Sofia the First, Disney’s new preschool princess on television, doesn’t need a prince. She’s the daughter of a poor single mother who marries King Roland. This daughter of a shoe cobbler must learn what it is to be a princess. She’s aided by visits from famous Disney movie princesses.
In The Wall Street Journal, Nancy Kanter, senior vice president of original programming and general manager of Disney Junior Worldwide, says, “We knew we didn’t want it to be a young woman looking for a man ... We’re undoing all that damage.”
On Kanter's blog, she says, “Kids learn from everything around them: parents, family, school, friends, and the media. It’s so vital that key social issues are conceived appropriately. From an early age, youngsters need to be taught about social issues such as the best way to make friends, being honest and having grace. It’s important that they are taught that it doesn’t matter what they wear, but it’s what is in the inside that makes them special.”
In another post, she writes, “Whether in a book or on TV, I am often struck by the power of story and its ability to not only bring children to a place they might never have dreamed of, but also by its influence on behavior and attitude. It’s why we pay so much attention to role modeling in our shows. Children imitate what they see and when they see the right things—truly valuable and aspirational things—they take them to heart and make them their own.”
Where will Sofia go? Where will she lead 2- to 5-year-olds?
Clearly, the creators see a role for the media in shaping the social and moral values of 2- to 5-year-olds. It’s fine to promote honesty, grace and civility, but any message that undermines the traditional family is harmful. Children raised by their natural parents are far less likely to live in poverty, quit school, use drugs, commit crimes or spend time in prison. If Disney actually cares about the long-term well-being of children, it would promote the traditional family rather than the “modern family.”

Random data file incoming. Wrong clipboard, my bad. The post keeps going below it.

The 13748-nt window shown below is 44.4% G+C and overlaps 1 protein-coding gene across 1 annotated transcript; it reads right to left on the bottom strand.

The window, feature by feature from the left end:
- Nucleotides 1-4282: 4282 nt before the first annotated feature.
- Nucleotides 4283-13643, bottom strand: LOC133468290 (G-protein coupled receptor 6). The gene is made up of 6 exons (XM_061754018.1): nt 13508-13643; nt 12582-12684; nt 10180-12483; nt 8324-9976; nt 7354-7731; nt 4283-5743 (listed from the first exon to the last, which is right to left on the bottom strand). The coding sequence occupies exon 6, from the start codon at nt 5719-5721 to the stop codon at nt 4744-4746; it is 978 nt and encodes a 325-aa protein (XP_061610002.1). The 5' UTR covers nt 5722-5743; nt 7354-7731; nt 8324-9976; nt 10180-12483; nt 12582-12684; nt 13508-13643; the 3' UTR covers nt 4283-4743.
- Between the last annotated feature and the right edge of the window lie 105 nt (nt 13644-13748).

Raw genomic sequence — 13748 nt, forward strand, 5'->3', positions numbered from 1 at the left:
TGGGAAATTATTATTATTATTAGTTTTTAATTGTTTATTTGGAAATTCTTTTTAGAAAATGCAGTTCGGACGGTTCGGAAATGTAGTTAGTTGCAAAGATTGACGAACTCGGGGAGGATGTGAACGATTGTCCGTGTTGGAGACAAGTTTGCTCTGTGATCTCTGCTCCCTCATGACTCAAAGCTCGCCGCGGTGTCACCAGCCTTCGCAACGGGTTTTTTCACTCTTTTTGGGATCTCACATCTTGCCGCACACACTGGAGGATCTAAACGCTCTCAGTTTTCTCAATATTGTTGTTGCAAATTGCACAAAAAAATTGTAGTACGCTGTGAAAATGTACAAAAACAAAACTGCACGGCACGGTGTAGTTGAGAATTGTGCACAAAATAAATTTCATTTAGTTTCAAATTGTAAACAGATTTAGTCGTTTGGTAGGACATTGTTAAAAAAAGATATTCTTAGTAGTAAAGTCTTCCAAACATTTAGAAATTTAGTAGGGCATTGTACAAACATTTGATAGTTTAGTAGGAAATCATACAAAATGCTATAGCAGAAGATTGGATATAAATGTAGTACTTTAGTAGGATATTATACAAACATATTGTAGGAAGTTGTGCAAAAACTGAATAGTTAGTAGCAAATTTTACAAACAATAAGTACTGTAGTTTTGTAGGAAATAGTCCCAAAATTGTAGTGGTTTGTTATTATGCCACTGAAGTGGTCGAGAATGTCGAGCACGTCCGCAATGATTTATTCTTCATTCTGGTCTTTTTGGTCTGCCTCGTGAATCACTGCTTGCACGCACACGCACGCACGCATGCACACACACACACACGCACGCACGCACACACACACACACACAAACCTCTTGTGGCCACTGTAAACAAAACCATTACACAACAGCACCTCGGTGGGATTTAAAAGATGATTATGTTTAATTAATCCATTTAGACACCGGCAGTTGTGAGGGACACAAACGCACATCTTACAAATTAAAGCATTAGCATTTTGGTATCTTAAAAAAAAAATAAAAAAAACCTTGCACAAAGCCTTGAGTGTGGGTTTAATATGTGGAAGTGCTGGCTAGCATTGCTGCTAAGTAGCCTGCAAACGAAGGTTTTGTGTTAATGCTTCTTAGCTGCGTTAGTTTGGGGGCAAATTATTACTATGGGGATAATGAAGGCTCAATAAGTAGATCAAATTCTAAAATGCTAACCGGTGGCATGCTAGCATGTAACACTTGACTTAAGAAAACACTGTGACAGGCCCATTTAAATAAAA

It would even be of benefit to Disney to do so. Children raised by their natural parents have far more disposable income to spend on Disney tickets, theme parks and merchandise than do children raised by single mothers. Few single mothers marry a king who can turn their daughters into princesses. More often the daughter of a single mother becomes a single mother herself. The havoc wreaked on children is immense. The economic impact is severe.
Sofia the First, which first aired Nov. 18, has already become the top show among 2- to 5-year-olds.
“These children are the Walt Disney Company’s most important audience,” says Anne Sweeney, co-chairman of Disney Media Networks and president of Disney/ABC Television Group. “They’re the future, and this is their first introduction to our brand.”
The name Disney has traditionally been associated with family entertainment. Disney’s future is strengthened when the family is strengthened. It’s damaged when the family is undermined.
Tremendous research goes into the production of a program like Sofia the First. Disney would be wise to do tremendous research on the cause of poverty and the cause of high disposable income. They may learn that a princess who has both a mother and a father to take care of them and guide them, and a princess who marries a prince, is more likely to escape poverty and become a better Disney customer.
David Outten is production editor at Movieguide. This article orginally appeared on Movieguide.org.
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